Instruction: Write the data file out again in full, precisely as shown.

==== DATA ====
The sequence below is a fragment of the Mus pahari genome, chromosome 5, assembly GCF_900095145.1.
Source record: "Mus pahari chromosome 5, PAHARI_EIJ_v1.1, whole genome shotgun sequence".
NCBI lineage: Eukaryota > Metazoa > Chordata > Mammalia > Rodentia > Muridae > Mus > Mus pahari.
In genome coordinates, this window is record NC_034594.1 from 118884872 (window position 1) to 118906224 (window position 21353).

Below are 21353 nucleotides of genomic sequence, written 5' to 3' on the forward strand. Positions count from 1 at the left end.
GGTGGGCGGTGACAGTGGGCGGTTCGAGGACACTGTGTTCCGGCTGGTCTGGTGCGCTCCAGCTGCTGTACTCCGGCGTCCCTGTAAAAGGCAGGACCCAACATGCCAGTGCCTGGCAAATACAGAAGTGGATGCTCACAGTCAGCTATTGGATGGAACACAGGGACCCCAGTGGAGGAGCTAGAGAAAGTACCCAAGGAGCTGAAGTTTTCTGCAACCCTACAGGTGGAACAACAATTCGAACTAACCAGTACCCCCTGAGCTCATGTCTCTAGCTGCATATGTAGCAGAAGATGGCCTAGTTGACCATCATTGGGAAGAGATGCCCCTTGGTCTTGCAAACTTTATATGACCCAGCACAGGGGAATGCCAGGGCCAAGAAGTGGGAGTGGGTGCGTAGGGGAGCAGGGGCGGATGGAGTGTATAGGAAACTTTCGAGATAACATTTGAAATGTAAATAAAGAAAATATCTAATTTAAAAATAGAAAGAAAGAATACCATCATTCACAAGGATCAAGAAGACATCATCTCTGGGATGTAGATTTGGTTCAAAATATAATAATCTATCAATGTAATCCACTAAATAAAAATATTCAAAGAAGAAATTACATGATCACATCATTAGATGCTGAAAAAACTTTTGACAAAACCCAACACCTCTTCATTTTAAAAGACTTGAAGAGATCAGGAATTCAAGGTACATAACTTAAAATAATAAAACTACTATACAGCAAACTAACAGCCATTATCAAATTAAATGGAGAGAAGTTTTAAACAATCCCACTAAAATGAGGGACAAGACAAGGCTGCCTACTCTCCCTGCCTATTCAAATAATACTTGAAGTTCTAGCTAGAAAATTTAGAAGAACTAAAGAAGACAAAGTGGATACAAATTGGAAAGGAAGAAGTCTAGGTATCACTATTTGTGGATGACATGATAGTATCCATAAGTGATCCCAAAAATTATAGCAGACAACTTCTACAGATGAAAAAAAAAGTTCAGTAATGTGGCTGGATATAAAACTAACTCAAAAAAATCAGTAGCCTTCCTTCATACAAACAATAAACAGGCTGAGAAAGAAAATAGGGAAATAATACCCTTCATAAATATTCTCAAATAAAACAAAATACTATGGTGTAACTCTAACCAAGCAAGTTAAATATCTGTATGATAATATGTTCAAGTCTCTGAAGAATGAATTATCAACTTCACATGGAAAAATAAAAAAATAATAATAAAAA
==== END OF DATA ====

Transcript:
The sequence below is a fragment of the Mus pahari genome, chromosome 5, assembly GCF_900095145.1.
Source record: "Mus pahari chromosome 5, PAHARI_EIJ_v1.1, whole genome shotgun sequence".
NCBI lineage: Eukaryota > Metazoa > Chordata > Mammalia > Rodentia > Muridae > Mus > Mus pahari.
In genome coordinates, this window is record NC_034594.1 from 118884872 (window position 1) to 118906224 (window position 21353).

Below are 21353 nucleotides of genomic sequence, written 5' to 3' on the forward strand. Positions count from 1 at the left end.
GGTGGGCGGTGACAGTGGGCGGTTCGAGGACACTGTGTTCCGGCTGGTCTGGTGCGCTCCAGCTGCTGTACTCCGGCGTCCCTGTAAAAGGCAGGACCCAACATGCCAGTGCCTGGCAAATACAGAAGTGGATGCTCACAGTCAGCTATTGGATGGAACACAGGGACCCCAGTGGAGGAGCTAGAGAAAGTACCCAAGGAGCTGAAGTTTTCTGCAACCCTACAGGTGGAACAACAATTCGAACTAACCAGTACCCCCTGAGCTCATGTCTCTAGCTGCATATGTAGCAGAAGATGGCCTAGTTGACCATCATTGGGAAGAGATGCCCCTTGGTCTTGCAAACTTTATATGACCCAGCACAGGGGAATGCCAGGGCCAAGAAGTGGGAGTGGGTGCGTAGGGGAGCAGGGGCGGATGGAGTGTATAGGAAACTTTCGAGATAACATTTGAAATGTAAATAAAGAAAATATCTAATTTAAAAATAGAAAGAAAGAATACCATCATTCACAAGGATCAAGAAGACATCATCTCTGGGATGTAGATTTGGTTCAAAATATAATAATCTATCAATGTAATCCACTAAATAAAAATATTCAAAGAAGAAATTACATGATCACATCATTAGATGCTGAAAAAACTTTTGACAAAACCCAACACCTCTTCATTTTAAAAGACTTGAAGAGATCAGGAATTCAAGGTACATAACTTAAAATAATAAAACTACTATACAGCAAACTAACAGCCATTATCAAATTAAATGGAGAGAAGTTTTAAACAATCCCACTAAAATGAGGGACAAGACAAGGCTGCCTACTCTCCCTGCCTATTCAAATAATACTTGAAGTTCTAGCTAGAAAATTTAGAAGAACTAAAGAAGACAAAGTGGATACAAATTGGAAAGGAAGAAGTCTAGGTATCACTATTTGTGGATGACATGATAGTATCCATAAGTGATCCCAAAAATTATAGCAGACAACTTCTACAGATGAAAAAAAAAGTTCAGTAATGTGGCTGGATATAAAACTAACTCAAAAAAATCAGTAGCCTTCCTTCATACAAACAATAAACAGGCTGAGAAAGAAAATAGGGAAATAATACCCTTCATAAATATTCTCAAATAAAACAAAATACTATGGTGTAACTCTAACCAAGCAAGTTAAATATCTGTATGATAATATGTTCAAGTCTCTGAAGAATGAATTATCAACTTCACATGGAAAAATAAAAAAATAATAATAAAAA